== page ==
Fourth Regiment Iowa Volunteer Cavalry

Page 654 - 655

In General Orders No. 6, dated at Fort Scott, Ks, October 26, 1864, General Pleasanton recounts the achievements of his cavalry division and says of Winslow's Brigade:

The gallant action of Phillips Brigade of Missouri Cavalry, and Winslow's Brigade, in capturing eight of the enemy's guns, on the Osage was so distinguished as to draw praise from the enemy...The night fighting of Colonel Winslow on the Big Blue deserves the highest commendation. The regiments of the Fourth Brigade are authorized to place upon their colors "Big Blue" and "Osage".

A few weeks later, when the brigade was about to leave his command, General Pleasanton, issued the following order":(1)

Headquarters Cavalry Division

Warrenberg, Mo., November 2, 1864

General Orders No. 11
Winslow's Brigade of Cavalry being about to leave for another department, the Major General commanding takes this occasion not only to express his regrets in separating from such glorious troops, but also to recall more especially than was done in General Orders No. 4, from these headquarters, the splendid manner in which the brigade fought at the Osage, capturing five pieces of artillery from the enemy, with a large number of prisoners, and carrying by a daring charge the most important and conspicuous position on that artillery field.

By command of Major General Pleasanton,

From the time it started out the expedition last described to the return to St. Louis, embracing a period of a little less than three months, the regiment had traveled 1,952 miles, had worn out two sets of horses, had suffered the extremes of intense heat and severe cold, had fought in several engagements in all of which it was successful, had been an important factor in the almost complete destruction of one of the rebel armies, and the virtual crushing out of the rebellion in that part of the enemy's territory which, thus far, had been the scene of its operations.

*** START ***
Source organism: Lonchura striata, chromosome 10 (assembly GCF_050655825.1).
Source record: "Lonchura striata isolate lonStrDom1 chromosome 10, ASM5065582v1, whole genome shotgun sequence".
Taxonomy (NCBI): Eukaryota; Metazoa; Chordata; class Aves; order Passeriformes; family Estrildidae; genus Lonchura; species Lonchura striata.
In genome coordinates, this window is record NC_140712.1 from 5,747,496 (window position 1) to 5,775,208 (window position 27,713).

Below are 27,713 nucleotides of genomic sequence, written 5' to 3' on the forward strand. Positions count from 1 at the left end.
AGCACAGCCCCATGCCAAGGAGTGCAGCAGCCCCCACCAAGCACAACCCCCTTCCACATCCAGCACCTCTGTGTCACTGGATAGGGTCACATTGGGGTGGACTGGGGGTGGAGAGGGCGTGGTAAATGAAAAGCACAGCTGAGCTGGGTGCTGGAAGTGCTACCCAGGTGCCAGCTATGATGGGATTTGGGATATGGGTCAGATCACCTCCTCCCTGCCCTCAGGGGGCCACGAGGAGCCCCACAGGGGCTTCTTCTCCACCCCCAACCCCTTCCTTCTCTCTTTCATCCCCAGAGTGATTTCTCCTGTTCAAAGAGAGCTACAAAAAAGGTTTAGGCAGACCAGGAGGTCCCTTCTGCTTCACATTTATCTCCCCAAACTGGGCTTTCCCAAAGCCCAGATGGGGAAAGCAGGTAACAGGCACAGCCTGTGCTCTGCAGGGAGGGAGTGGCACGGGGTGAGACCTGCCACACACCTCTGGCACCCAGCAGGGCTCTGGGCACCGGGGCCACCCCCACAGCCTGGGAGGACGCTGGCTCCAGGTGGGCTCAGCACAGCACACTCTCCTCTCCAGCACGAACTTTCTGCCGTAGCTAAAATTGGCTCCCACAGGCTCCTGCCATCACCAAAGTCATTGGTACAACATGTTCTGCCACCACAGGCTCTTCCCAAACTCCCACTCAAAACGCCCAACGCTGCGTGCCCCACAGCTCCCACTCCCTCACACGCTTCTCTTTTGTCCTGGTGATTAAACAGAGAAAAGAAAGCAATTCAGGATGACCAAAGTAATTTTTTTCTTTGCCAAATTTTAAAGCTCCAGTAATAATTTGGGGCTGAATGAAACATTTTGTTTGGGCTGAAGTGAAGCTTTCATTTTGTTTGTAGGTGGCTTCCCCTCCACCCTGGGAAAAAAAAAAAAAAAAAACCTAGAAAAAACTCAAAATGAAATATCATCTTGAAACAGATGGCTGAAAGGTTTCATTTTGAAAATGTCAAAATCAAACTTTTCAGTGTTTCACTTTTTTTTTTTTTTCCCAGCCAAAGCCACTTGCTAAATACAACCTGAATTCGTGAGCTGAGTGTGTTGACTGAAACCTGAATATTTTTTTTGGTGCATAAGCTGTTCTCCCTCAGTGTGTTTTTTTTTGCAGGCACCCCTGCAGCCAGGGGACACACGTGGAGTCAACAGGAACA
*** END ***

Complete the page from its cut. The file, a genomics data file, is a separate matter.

The original term of service of the regiment had now expired and those who had not re-enlisted, including also the officers who chose to retire at the close of their three years service, were sent to Iowa and given the honorable discharge to which they were entitled. They had served

their country well and faithfully for three long years and no just criticism could be made upon their leaving the service at the end of the term for which they had enlisted. The number of men and officers who were mustered out was about 250, part of whom were sent from St. Louisa and part from that portion of the regiment that were still at Memphis.

The number of men and officers of the regiment who had remained at Memphis, when their comrades started upon the campaign in Missouri, had been somewhat increased by men who had been sick in hospitals and had recovered and returned to duty, also by those who had returned from furlough, so there were now about the same number in Memphis as there were in St. Louis. They had not been idle. Nearly every day, from early in September to January, those able for duty were either on the picket line, scouting, or engaged in more expended expeditions. On the 14th of December, 1864, a detail of 45 men from Companies A and B of the Fourth Iowa Cavalry, under the command of Captain Eldred Huff, of Company A, was sent upon a scouting expedition, and when near White's Station, about six miles east of Memphis, was suddenly attacked by a greatly superior force of the enemy's cavalry. After a severe conflict, in which three of his men were killed and eight wounded, the Captain ordered a retreat, during which twenty of his men and himself were overtaken by the enemy and captured. The remainder for detachment escaped and rode back to Memphis. A larger detachment was immediately sent to the scene of the conflict and endeavored to overtake the enemy, but did not succeed in doing so. The killed and wounded who had been left upon the field wars removed to Memphis, the wounded cared for in hospital and the dead buried with the honors of war. Some of the unfortunate captives died in prison, and those who survived the inhuman treatment they received in Andersonville remained prisoners until the end of the war.

More to come:


1. Footnote: Report of the Adjutant General of Iowa, 1865, Vol. 2, pages 275,6.

Military Index  ***  Home Page